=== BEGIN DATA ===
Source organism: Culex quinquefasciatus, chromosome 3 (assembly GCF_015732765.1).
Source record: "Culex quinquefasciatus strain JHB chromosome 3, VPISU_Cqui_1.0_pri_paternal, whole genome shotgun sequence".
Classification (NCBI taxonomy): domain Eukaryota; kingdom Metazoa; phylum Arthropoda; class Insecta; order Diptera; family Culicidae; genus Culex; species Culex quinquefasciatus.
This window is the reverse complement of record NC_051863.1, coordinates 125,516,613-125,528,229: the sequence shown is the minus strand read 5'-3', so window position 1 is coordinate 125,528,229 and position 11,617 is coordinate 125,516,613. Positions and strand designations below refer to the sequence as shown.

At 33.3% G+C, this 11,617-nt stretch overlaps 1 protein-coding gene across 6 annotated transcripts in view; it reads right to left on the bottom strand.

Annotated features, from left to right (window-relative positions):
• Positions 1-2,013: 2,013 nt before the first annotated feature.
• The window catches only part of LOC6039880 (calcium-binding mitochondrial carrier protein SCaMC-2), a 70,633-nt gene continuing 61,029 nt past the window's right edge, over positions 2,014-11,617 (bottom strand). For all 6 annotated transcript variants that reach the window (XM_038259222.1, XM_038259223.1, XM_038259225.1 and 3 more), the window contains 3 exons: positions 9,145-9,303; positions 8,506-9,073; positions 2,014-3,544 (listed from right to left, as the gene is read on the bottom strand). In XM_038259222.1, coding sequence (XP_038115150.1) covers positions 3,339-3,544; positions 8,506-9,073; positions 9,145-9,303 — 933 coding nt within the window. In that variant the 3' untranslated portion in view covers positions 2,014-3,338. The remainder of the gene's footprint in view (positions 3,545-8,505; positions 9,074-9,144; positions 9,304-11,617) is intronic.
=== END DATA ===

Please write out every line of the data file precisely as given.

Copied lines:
Source organism: Culex quinquefasciatus, chromosome 3 (assembly GCF_015732765.1).
Source record: "Culex quinquefasciatus strain JHB chromosome 3, VPISU_Cqui_1.0_pri_paternal, whole genome shotgun sequence".
Classification (NCBI taxonomy): domain Eukaryota; kingdom Metazoa; phylum Arthropoda; class Insecta; order Diptera; family Culicidae; genus Culex; species Culex quinquefasciatus.
This window is the reverse complement of record NC_051863.1, coordinates 125,516,613-125,528,229: the sequence shown is the minus strand read 5'-3', so window position 1 is coordinate 125,528,229 and position 11,617 is coordinate 125,516,613. Positions and strand designations below refer to the sequence as shown.

At 33.3% G+C, this 11,617-nt stretch overlaps 1 protein-coding gene across 6 annotated transcripts in view; it reads right to left on the bottom strand.

Annotated features, from left to right (window-relative positions):
• Positions 1-2,013: 2,013 nt before the first annotated feature.
• The window catches only part of LOC6039880 (calcium-binding mitochondrial carrier protein SCaMC-2), a 70,633-nt gene continuing 61,029 nt past the window's right edge, over positions 2,014-11,617 (bottom strand). For all 6 annotated transcript variants that reach the window (XM_038259222.1, XM_038259223.1, XM_038259225.1 and 3 more), the window contains 3 exons: positions 9,145-9,303; positions 8,506-9,073; positions 2,014-3,544 (listed from right to left, as the gene is read on the bottom strand). In XM_038259222.1, coding sequence (XP_038115150.1) covers positions 3,339-3,544; positions 8,506-9,073; positions 9,145-9,303 — 933 coding nt within the window. In that variant the 3' untranslated portion in view covers positions 2,014-3,338. The remainder of the gene's footprint in view (positions 3,545-8,505; positions 9,074-9,144; positions 9,304-11,617) is intronic.